Dutch bedtimes in a Spanish schedule

I guess most of us in the North of Europe know that life down south has a different schedule in terms of work, eating times, going out etc. It is pretty well known that Spaniards for example have dinner quite late (in Dutch standard the “quite” can be replaced by “very”) but I had never realised what this means when you have kids.

Soon after arriving in Spain I noticed that when going out for dinner it was not weird at all to see kids (and not just older kids, definitely also babies and toddlers) until really late in restaurants and tapas bars. Children running around until midnight when the parents are having a drink and a bite is the most normal thing in the world. I was always thinking that for my Dutch standards it was a tad bit late for those kids but now that I have a baby myself it gets even more challenging to keep up some sort of a social life without turning our bichin into a night owl.  Continue reading “Dutch bedtimes in a Spanish schedule”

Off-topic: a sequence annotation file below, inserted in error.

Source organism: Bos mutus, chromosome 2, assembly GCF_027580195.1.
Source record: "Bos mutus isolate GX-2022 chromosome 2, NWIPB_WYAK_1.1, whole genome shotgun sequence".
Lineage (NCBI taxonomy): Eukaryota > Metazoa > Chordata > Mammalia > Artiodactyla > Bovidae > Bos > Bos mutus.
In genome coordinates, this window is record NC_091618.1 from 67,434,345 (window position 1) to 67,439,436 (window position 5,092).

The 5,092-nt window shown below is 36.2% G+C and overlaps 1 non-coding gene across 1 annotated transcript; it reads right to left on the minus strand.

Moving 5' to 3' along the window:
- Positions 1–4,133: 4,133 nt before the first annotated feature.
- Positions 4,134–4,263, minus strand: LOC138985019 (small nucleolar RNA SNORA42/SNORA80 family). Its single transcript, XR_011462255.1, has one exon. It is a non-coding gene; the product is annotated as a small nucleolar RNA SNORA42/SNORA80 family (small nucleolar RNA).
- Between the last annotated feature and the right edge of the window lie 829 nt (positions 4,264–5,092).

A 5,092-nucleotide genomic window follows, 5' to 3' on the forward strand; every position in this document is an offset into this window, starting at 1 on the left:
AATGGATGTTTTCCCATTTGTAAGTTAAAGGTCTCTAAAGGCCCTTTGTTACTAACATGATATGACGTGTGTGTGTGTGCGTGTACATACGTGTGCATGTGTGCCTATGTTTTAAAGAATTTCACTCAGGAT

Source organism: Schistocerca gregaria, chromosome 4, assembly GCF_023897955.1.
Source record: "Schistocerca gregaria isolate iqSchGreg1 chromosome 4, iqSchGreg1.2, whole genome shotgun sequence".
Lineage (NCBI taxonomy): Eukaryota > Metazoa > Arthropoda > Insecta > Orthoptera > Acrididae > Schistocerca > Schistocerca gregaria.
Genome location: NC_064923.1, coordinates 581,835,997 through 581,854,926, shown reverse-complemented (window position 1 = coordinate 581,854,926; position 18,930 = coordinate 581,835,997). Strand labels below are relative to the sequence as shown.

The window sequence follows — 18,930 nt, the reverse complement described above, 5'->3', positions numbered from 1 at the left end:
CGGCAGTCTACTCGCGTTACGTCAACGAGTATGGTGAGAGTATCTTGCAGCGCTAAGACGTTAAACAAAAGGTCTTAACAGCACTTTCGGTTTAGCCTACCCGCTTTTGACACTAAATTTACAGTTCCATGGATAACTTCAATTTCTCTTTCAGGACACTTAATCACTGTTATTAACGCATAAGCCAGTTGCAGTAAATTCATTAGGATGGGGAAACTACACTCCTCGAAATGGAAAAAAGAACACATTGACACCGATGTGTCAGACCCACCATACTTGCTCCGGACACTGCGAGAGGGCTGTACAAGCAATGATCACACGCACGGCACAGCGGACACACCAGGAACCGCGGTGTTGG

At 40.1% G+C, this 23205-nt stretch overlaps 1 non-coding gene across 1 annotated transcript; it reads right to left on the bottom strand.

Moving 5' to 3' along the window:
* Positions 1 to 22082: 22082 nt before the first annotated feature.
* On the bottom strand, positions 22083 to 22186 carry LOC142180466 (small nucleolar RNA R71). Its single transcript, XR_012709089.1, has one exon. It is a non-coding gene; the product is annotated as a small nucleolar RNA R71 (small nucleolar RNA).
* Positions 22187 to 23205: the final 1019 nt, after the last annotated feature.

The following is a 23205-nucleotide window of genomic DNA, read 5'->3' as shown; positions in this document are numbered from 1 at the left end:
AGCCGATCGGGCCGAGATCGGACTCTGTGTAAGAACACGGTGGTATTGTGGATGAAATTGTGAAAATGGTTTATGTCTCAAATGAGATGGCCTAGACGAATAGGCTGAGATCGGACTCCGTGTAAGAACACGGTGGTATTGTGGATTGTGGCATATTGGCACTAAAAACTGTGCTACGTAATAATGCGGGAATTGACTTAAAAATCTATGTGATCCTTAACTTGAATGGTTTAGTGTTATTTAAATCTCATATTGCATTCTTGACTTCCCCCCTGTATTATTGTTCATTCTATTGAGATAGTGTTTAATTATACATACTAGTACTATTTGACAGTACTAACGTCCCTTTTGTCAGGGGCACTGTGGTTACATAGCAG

To co-sleep or not to co-sleep?

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Co-sleeping, or sleeping with your baby in the same bed, is another topic of great difference of opinion between the North and the South. I have to say that before the bichin was born I didn´t really have an opinion on this and also hadn´t given it much thought.

In preparation for his arrival we placed the little bed next to ours with the idea that it would probably be for the first few months but until the bichin was actually there we didn´t think much further. When he was there it kind of happened naturally that he often slept between us and also because he was born very small and therefore needed a lot of feeding sessions, once I had mastered breastfeeding laying down it was also the most convenient option so that he could eat and we would both fall asleep in the big bed. Screen Shot 2016-03-22 at 12.43.31In addition he was not an easy-sleeper so if he would fall asleep (hallelujah!) next to us or on top of one of us we would definitely not risk this scarce peaceful moment by lifting him to his own crib.